On October 10th we spent 30 minutes with Democratic candidate for Secretary of State, Alison Lundergan Grimes for a WFPL News Special. She was interviewed by Political Editor Phillip M. Bailey, and answered questions from listeners.
Grimes is a Kentucky native who currently resides in Lexington, working in the business litigation group of Stoll Keenon Ogden PLLC. For the past two years, she has served as President of the Women Lawyers’ Association of the Fayette County Bar.
The full WFPL News Special can be streamed below:
Program Note: Republican candidate for Secretary of State Bill Johnson was interviewed on WFPL on Oct. 5th, and his interview can be streamed here.
Bill Johnson is the Republican candidate for Kentucky Secretary of State. Today WFPL’s political editor Phillip Bailey and moderator Rick Howlett spent 30 minutes interviewing him on air and taking listener calls.
Johnson lives with his wife and two children in Todd County, Kentucky. He is an airframe and power plant aircraft mechanic with over 25 years of aviation experience, and has been a pilot since 1984.
Some of the issues discussed in the interview are election integrity, voter fraud, voting rights for convicted felons and the homeless, and streamlining procedures for starting businesses in the Commonwealth. The full interview can be streamed below.
Program Note: Democratic candidate for Secretary of State Alison Lundergan Grimes will join WFPL for a similar interview on Monday, Oct. 10, 1:30-2pm.
Congressman John Yarmuth dropped in today for an hour-long WFPL News Special. Gabe Bullard hosted, and Congressman Yarmuth addressed listener comments and questions on a variety of topics including the debt ceiling negotiations, unemployment, the recent report from the Congressional Budget Office, President Obama’s performance, the JCPS student assignment plan, and more.
The program will air again tonight (Aug. 24) at 9pm on WFPL, or listen in below right now.
- On the University of Louisville/CHI hospital merger: “I completely reject the notion that you can hide behind any private entity and say that there are not public dollars and not a public interest involved in this merger. There are clearly public dollars at many different levels – federal, state, and local levels involved in supporting University Hospital, the University of Louisville, the University Med School […] we cannot allow anything to happen that discriminates on the basis of religion.”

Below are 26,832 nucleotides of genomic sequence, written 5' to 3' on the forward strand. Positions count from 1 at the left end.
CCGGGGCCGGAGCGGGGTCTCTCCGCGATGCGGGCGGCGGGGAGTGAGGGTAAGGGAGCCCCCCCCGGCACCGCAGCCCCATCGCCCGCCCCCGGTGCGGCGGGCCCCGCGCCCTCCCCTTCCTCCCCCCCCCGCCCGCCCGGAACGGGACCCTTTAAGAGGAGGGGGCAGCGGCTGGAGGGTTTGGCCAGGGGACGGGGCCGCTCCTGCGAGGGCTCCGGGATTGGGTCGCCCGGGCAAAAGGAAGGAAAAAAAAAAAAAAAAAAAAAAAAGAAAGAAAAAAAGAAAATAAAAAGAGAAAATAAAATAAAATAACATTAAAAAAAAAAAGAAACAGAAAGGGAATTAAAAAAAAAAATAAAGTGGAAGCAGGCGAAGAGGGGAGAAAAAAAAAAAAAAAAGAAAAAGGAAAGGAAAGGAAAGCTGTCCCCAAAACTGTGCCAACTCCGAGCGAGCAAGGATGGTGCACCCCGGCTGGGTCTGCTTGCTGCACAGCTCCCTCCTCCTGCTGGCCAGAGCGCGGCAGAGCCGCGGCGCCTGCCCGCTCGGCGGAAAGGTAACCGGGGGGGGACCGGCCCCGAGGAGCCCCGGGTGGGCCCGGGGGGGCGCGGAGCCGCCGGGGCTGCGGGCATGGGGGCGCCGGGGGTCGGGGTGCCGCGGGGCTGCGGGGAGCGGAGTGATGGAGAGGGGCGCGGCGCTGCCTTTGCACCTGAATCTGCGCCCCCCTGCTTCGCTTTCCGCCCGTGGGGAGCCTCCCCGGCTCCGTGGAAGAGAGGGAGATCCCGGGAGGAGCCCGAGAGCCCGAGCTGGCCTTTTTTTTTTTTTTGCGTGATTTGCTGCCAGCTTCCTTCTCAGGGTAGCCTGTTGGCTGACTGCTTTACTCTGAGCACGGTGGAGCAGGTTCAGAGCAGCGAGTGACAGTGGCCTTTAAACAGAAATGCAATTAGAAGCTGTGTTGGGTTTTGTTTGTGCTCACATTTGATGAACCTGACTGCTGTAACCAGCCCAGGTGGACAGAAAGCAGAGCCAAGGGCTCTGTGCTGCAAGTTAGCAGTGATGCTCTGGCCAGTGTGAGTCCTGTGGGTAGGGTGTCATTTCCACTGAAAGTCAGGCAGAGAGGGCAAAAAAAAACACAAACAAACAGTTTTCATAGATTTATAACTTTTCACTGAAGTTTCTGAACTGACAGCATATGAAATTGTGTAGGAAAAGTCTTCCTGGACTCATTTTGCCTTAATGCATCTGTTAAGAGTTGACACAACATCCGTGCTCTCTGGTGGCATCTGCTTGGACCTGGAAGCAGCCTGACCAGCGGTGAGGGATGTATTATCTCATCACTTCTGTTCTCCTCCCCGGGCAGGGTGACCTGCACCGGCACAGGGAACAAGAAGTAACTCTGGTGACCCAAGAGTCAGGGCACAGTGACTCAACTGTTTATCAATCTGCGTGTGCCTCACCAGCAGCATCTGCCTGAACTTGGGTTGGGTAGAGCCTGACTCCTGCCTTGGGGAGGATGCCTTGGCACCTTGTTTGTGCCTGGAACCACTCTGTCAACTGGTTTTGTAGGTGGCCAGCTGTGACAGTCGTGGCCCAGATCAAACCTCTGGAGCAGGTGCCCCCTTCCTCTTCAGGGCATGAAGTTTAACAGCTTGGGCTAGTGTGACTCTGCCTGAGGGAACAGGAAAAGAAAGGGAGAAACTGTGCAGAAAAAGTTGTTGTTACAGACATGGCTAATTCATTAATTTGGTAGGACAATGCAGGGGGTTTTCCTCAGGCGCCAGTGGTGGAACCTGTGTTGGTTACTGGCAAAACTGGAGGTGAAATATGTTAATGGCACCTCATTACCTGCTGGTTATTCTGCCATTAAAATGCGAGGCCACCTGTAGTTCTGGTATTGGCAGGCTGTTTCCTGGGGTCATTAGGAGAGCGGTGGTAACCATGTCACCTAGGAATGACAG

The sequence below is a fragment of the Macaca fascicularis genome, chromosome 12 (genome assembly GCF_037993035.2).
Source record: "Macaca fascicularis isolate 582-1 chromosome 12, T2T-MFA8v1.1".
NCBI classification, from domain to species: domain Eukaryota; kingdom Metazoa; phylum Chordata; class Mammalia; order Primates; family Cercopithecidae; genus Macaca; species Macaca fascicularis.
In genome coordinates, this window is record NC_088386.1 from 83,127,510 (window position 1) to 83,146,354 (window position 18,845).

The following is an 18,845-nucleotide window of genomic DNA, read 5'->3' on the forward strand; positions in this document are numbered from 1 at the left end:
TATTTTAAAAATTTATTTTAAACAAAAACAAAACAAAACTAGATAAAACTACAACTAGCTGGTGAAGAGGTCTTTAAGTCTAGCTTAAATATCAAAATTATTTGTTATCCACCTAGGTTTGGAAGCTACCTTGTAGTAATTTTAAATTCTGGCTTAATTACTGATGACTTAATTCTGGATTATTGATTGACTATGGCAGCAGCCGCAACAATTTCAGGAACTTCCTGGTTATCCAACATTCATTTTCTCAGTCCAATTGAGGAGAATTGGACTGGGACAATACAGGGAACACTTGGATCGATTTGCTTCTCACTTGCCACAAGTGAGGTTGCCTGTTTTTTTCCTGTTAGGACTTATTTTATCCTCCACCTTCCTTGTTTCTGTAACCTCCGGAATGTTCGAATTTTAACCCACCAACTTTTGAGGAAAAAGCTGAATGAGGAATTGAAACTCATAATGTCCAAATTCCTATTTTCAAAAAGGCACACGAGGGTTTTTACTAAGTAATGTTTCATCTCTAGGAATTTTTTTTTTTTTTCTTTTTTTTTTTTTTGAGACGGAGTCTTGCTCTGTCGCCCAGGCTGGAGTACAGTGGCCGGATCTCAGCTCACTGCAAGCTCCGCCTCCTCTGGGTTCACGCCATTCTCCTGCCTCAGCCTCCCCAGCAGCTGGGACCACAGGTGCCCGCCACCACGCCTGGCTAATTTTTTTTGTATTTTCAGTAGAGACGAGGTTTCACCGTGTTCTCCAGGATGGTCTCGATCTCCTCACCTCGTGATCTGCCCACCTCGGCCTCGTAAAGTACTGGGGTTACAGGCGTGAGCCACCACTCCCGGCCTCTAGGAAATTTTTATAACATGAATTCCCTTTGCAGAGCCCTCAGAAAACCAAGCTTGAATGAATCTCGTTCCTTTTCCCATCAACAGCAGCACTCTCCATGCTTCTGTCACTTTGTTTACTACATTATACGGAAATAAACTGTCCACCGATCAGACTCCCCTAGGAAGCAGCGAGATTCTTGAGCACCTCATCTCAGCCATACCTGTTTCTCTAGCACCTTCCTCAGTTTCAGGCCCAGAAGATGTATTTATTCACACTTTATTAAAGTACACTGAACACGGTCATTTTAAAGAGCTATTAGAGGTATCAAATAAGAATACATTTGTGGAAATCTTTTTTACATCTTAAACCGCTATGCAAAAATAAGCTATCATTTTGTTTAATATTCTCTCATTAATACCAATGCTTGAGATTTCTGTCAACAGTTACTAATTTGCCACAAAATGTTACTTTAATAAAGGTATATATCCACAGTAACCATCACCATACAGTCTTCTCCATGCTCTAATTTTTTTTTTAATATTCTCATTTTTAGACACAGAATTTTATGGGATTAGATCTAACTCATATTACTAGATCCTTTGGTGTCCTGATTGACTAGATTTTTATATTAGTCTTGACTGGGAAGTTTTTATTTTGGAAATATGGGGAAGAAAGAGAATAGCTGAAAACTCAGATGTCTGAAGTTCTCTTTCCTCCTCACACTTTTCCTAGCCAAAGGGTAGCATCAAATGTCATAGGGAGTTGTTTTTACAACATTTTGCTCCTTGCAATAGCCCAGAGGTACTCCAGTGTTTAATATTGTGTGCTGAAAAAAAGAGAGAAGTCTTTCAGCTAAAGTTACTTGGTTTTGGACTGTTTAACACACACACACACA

- On President Obama and TARP: “It didn’t fail, it actually did what it was supposed to do. Without it there’d be, most economists agree, about 3 percentage points more in unemployment rate, but he (Obama) needs to believe in his plan and he needs to get out and sell it forcefully, […] he needs to contrast it with the proposals that are coming from the other side politically – basically cut taxes and get out of the way – and that hasn’t worked.”
- On the rise of the Tea Party: “They raise important issues, I don’t want to deny that. But they raise more philosophical issues. Like, we’re debating education funding for instance, and we’ll say “we think we ought to be spending this much and doing it this way,” and they say they don’t think the federal government should be involved in education. As a matter of fact, people like Senator Paul have suggested that we ought to eliminate the Department of Education. There’s no negotiating room there.”
WFPL held an hour-long news special today about the tight employment market and tough prospects for young job-seekers, both locally and nationally. In the post-recession economy, more older workers are taking the low-wage jobs that used to be the staples of teen employment. People are also retiring later, which may mean a decrease in open entry-level positions. Gabe Bullard hosted, along with guests Lorena Lasky of Kentuckiana Works, and Andrew Sum, professor of economics at Northeastern University in Boston. Listen in below.